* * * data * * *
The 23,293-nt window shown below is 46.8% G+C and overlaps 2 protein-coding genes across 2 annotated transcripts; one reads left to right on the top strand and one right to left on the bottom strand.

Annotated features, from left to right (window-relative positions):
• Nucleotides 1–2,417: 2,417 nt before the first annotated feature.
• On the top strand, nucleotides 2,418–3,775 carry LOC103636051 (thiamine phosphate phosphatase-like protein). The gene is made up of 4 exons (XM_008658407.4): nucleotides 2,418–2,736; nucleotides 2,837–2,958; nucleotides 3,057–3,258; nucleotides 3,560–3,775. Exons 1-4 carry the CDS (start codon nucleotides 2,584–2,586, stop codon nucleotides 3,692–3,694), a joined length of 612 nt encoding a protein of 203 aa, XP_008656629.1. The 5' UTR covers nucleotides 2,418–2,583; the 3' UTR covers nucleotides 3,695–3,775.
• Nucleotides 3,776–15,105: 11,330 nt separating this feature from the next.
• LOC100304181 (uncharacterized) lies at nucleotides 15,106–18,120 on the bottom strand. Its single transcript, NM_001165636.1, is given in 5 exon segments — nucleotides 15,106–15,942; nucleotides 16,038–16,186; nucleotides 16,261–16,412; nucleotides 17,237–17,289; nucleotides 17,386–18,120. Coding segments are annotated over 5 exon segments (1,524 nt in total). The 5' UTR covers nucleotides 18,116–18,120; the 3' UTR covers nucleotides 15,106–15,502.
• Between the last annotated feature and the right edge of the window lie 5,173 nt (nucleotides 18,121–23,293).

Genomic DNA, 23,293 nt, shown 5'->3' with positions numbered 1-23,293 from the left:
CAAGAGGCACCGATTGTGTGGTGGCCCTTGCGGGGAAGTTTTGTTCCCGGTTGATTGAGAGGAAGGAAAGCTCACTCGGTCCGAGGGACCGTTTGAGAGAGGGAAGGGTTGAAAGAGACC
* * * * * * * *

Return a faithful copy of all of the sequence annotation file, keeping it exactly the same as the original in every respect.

The 23,293-nt window shown below is 46.8% G+C and overlaps 2 protein-coding genes across 2 annotated transcripts; one reads left to right on the top strand and one right to left on the bottom strand.

Annotated features, from left to right (window-relative positions):
• Nucleotides 1–2,417: 2,417 nt before the first annotated feature.
• On the top strand, nucleotides 2,418–3,775 carry LOC103636051 (thiamine phosphate phosphatase-like protein). The gene is made up of 4 exons (XM_008658407.4): nucleotides 2,418–2,736; nucleotides 2,837–2,958; nucleotides 3,057–3,258; nucleotides 3,560–3,775. Exons 1-4 carry the CDS (start codon nucleotides 2,584–2,586, stop codon nucleotides 3,692–3,694), a joined length of 612 nt encoding a protein of 203 aa, XP_008656629.1. The 5' UTR covers nucleotides 2,418–2,583; the 3' UTR covers nucleotides 3,695–3,775.
• Nucleotides 3,776–15,105: 11,330 nt separating this feature from the next.
• LOC100304181 (uncharacterized) lies at nucleotides 15,106–18,120 on the bottom strand. Its single transcript, NM_001165636.1, is given in 5 exon segments — nucleotides 15,106–15,942; nucleotides 16,038–16,186; nucleotides 16,261–16,412; nucleotides 17,237–17,289; nucleotides 17,386–18,120. Coding segments are annotated over 5 exon segments (1,524 nt in total). The 5' UTR covers nucleotides 18,116–18,120; the 3' UTR covers nucleotides 15,106–15,502.
• Between the last annotated feature and the right edge of the window lie 5,173 nt (nucleotides 18,121–23,293).

Genomic DNA, 23,293 nt, shown 5'->3' with positions numbered 1-23,293 from the left:
CAAGAGGCACCGATTGTGTGGTGGCCCTTGCGGGGAAGTTTTGTTCCCGGTTGATTGAGAGGAAGGAAAGCTCACTCGGTCCGAGGGACCGTTTGAGAGAGGGAAGGGTTGAAAGAGACC